The FluBot malware has been stopped by a successful Police operation.  FluBot had been spreading aggressively through SMS, stealing passwords, online banking details and other sensitive information from infected Android smartphones across the world.  It has been one of the fastest spreading mobile malware seen to date.

The takedown was the result of an international law enforcement operation involving 11 countries and coordinated by Europol’s European Cybercrime Centre (EC3).  This resulted in the Dutch police successfully disrupting the FluBot infrastructure and taking over its control during May 2022.  The investigation is ongoing to identify the individuals behind this global malware campaign.

How Flubot Worked

First spotted in December 2020, FluBot gained traction in 2021, compromising a huge number of devices worldwide, including significant incidents in Spain and Finland.  Cases were seen across Europe and in Australia.

The malware was installed via text messages, which asked Android users to click a link and install an application to track a package delivery or to listen to a fake voice mail message. Once installed, the malicious application would ask for accessibility permissions. The hackers would then use this access to steal banking app credentials, or cryptocurrency account details, and to disable built-in security mechanisms.

FluBot was able to quickly spread due its ability to access an infected smartphone’s contacts.  Messages containing links to the malware were then sent to these numbers, helping to spread the malware.

What to do if your Device has been infected?

FluBot malware is disguised as an application, so it can be difficult to spot. There are two ways to tell whether an app may be malware:

  • If you tap an app, and it doesn’t open
  • If you try to uninstall an app, and are instead shown an error message

If you think an app may be malware, reset the phone to factory settings.

Find out more on how to protect yourself from mobile malware.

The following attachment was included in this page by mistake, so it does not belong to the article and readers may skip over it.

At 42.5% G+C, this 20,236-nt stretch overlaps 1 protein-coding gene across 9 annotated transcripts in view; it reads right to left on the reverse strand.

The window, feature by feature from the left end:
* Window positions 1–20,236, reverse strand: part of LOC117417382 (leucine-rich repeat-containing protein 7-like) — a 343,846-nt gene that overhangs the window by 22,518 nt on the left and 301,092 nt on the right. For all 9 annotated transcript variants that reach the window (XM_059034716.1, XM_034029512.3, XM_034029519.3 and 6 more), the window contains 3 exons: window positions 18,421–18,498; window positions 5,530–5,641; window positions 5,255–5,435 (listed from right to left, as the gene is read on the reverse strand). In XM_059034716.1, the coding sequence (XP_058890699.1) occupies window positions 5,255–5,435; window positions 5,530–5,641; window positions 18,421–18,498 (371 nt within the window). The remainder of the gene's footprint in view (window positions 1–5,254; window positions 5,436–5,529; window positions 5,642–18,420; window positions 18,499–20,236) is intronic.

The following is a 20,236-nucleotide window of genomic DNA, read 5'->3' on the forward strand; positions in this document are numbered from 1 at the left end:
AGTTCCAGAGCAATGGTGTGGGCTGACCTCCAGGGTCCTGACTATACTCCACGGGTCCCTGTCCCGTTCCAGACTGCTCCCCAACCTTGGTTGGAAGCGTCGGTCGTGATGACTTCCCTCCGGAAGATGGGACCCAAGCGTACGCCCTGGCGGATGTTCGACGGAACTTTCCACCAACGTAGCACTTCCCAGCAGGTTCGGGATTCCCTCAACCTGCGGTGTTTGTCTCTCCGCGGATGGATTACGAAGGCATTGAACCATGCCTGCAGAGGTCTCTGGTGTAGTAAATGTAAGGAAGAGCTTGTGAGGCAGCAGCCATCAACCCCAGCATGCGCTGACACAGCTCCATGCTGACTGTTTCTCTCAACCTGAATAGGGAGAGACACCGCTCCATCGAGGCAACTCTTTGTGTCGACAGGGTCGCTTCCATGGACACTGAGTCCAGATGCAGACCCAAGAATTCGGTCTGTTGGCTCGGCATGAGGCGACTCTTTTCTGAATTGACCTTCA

FluBot

International Cooperation

This case highlights the importance of cross-border cooperation in taking down organised criminal groups.  EC3 brought together the national investigators in the affected countries to establish a joint strategy, provided digital forensic support and facilitated the exchange of operational information needed to prepare for the final phase of the action. The J-CAT, hosted at Europol, also supported the investigation.  A virtual command post was set up by Europol on the day of the takedown to ensure seamless coordination between all the authorities involved. The following authorities took part in the investigation:

  • Australia: Australian Federal Police
  • Belgium: Federal Police (Federale Politie / Police Fédérale)
  • Finland: National Bureau of Investigation (Poliisi)
  • Hungary : National Bureau of Investigation (Nemzeti Nyomozó Iroda)
  • Ireland: An Garda Síochána
  • Romania: Romanian Police (Poliția Română)
  • Sweden: Swedish Police Authority (Polisen)
  • Switzerland: Federal Office of Police (fedpol)
  • Spain: National Police (Policia Nacional) 
  • Netherlands: National Police (Politie)
  • United States: United States Secret Service

The EAST Expert Group on Payment and Transaction Fraud (EPTF), which meets three times each year, focuses on the prevention of payment and transaction fraud, including mobile malware. The 12th EAST EPTF meeting took place on 13 April 2022.